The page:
Connecting and networking: Career fair tips

See our list of do's and don'ts before you attend your first or next career fair.

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An individual in a plaid shirt shakes hands with someone across a tableGoing to a job fair soon? If you're looking to make the most of it (and maybe land a new job) here are the dos and don’ts to help guide you through what can be a very stressful day. 

Do your homework.

After you find a local job fair, take the time to learn and research what companies, organizations, and recruiters will be in attendance. Google the businesses that spark your interest and see if they’re hiring. Make a list of the ones that might be a good fit for you. If the list looks promising, pre-register for the event. Be sure to keep your notes, so you’ll be able to spark conversations when you show up.

Don’t ever go without any preparation. You’ll probably feel lost, and recruiters might not consider you a serious candidate.

Dress for success

What you wear can make or break your first impression. Specifically, business casual is usually your best bet for a job fair. Think nice slacks or a skirt and a collared shirt or blouse. Make sure your clothes are clean and pressed. Avoid revealing clothing and over-the-top accessories. That might make you stand out, but not a good way.

If you're worried about being too casual, err on the side of being too business-like. One easy trick: Look at the flyer or website to see if there are any photos of job candidates. Model your dress after them or just bring a change of outfit to leave in your car.

Bring your resume

Actually, resumes… lots of them! You never know. You might only need a couple, but if you run out, a recruiter might take it as a sign of you being unprepared. (For tips on creating an “A+” resume, check out our article.)

You might think you know every employer you want to talk to, but you never know. You might find yourself surprised. Trust us, there's nothing more awkward than connecting with a recruiter about a great opportunity and having to admit you don't have a resume to give them.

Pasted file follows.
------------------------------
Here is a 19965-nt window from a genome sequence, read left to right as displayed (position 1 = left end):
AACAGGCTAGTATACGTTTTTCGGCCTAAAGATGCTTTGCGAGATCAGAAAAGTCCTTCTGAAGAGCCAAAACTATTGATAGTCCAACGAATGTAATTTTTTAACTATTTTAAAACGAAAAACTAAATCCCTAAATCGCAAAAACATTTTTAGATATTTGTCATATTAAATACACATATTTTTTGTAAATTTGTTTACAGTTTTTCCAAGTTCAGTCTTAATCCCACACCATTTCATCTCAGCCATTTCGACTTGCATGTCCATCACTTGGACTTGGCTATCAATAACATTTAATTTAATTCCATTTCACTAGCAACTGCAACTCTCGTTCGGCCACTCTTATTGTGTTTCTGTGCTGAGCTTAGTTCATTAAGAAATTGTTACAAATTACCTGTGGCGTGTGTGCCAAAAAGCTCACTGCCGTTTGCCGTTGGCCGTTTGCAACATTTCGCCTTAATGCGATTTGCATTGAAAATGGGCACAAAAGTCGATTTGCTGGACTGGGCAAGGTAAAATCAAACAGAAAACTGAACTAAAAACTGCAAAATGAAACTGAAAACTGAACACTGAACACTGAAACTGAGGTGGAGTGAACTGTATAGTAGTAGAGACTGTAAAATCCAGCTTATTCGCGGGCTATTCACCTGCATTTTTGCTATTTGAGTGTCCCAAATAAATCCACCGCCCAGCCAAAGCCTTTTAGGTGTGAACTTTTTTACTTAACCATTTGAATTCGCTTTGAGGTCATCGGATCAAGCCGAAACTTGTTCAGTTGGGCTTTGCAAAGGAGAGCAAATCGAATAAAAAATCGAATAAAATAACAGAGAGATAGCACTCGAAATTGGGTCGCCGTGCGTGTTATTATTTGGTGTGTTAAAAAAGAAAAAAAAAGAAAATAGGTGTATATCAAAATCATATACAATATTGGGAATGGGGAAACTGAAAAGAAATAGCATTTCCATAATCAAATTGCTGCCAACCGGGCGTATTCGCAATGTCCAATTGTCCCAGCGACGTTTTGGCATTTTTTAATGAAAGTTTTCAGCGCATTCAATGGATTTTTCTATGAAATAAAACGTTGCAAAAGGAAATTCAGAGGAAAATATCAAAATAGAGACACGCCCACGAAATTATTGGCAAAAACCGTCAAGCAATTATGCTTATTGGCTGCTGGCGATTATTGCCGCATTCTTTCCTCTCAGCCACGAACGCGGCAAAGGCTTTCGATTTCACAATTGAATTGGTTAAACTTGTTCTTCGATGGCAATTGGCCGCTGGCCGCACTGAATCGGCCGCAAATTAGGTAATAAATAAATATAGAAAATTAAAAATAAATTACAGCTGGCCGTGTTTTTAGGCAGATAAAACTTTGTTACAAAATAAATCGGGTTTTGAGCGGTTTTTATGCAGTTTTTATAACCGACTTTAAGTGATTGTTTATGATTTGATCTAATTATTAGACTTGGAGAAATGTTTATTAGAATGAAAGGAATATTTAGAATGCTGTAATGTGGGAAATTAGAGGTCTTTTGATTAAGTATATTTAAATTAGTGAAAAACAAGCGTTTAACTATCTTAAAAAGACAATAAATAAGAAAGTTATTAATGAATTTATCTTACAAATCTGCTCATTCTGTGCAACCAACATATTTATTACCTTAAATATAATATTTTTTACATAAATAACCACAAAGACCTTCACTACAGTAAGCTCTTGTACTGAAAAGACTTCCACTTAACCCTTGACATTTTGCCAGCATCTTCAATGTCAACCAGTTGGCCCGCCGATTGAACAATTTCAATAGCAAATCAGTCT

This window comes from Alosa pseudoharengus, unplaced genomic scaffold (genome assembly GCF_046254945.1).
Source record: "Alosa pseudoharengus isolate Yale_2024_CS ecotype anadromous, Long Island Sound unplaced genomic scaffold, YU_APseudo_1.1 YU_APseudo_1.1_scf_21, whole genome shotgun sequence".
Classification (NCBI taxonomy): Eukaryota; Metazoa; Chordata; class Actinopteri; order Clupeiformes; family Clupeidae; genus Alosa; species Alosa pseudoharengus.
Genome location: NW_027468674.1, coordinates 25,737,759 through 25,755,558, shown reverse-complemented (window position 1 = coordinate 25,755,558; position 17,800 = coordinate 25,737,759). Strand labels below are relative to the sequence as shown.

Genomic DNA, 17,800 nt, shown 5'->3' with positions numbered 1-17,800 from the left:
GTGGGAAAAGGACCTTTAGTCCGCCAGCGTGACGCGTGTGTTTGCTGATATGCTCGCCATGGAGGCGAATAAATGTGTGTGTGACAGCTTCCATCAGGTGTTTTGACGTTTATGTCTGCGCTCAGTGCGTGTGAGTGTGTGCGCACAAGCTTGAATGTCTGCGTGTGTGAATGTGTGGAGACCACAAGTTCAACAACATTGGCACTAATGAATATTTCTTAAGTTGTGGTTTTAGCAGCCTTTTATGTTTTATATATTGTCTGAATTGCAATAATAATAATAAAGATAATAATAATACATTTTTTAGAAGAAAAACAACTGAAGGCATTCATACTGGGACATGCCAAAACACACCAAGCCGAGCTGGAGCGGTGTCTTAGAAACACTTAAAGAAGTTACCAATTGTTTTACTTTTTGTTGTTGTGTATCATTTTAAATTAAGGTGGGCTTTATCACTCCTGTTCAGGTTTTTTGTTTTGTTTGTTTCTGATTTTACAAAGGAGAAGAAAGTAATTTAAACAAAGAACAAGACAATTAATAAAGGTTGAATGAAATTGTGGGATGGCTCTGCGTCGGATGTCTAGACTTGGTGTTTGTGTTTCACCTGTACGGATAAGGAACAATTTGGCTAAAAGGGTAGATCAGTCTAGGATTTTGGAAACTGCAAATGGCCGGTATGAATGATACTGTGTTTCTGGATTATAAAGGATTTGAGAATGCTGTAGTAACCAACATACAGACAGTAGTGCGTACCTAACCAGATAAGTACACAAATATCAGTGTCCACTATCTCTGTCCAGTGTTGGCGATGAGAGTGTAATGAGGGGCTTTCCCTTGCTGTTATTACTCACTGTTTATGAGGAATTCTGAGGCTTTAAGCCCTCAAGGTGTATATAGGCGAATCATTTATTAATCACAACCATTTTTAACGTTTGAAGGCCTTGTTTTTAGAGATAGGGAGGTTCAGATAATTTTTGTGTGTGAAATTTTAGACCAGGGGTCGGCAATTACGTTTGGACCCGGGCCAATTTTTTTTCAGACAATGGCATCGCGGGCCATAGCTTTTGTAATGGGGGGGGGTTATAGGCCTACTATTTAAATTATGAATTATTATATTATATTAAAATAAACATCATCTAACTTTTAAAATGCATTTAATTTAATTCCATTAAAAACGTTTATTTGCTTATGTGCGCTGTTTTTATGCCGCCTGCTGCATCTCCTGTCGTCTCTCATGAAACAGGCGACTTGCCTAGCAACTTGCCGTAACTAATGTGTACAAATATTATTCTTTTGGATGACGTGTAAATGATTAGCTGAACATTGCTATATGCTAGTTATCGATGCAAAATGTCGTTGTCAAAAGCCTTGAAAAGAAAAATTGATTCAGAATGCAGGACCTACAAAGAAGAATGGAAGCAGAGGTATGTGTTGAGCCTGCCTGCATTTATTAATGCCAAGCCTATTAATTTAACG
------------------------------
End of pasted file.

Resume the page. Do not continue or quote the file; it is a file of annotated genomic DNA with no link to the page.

Get the lay of the land

As soon as you get there, plan your route. Confirm that the companies you’re interested in are still there, and see if any new companies were added last minute. It’s probably a safe bet to meet with your top companies first, then visit others last. You don't want to feel rushed or find out that a recruiter decided to pack it up early.  Either way, having a plan makes it less stressful and more productive.

Once you've met with the companies you want to meet with, don't leave right away. Explore the rest of the fair and chat with other employers (after all, you brought those extra resumes).

Listen up!

In a busy, fast-paced environment, it’s easy to get distracted. That’s fine to an extent, but remember to crank up your focus when you need it. The most important time being your conversations with potential employers, especially when you ask them questions. You should listen carefully and determine if they're a good fit for you.

After each conversation, take a minute to write down notes about what the two of you discussed. If you're planning to talk to multiple employers, this will help you keep each one straight after you leave the fair.

Follow up.

Make sure you reach out to anyone you connected with at the job fair. Send them an email or a handwritten note, or leave them a voicemail. They expect it. And it helps if you can mention a small detail from your conversation with them. It’d be a great icebreaker for your follow up. For example, “Hello Laurie! This is Luke, the fellow Boston Bruins fan that you met at the job fair on Thursday.”

Sometimes, your job search can start and end at a single career fair. Now don’t expect that, but it could certainly happen. Either way, attending a job fair equipped with these dos and don’ts ensures you’re on the right track to landing a great new job.

If you're looking for a temporary job in the meantime, check out our current openings near you

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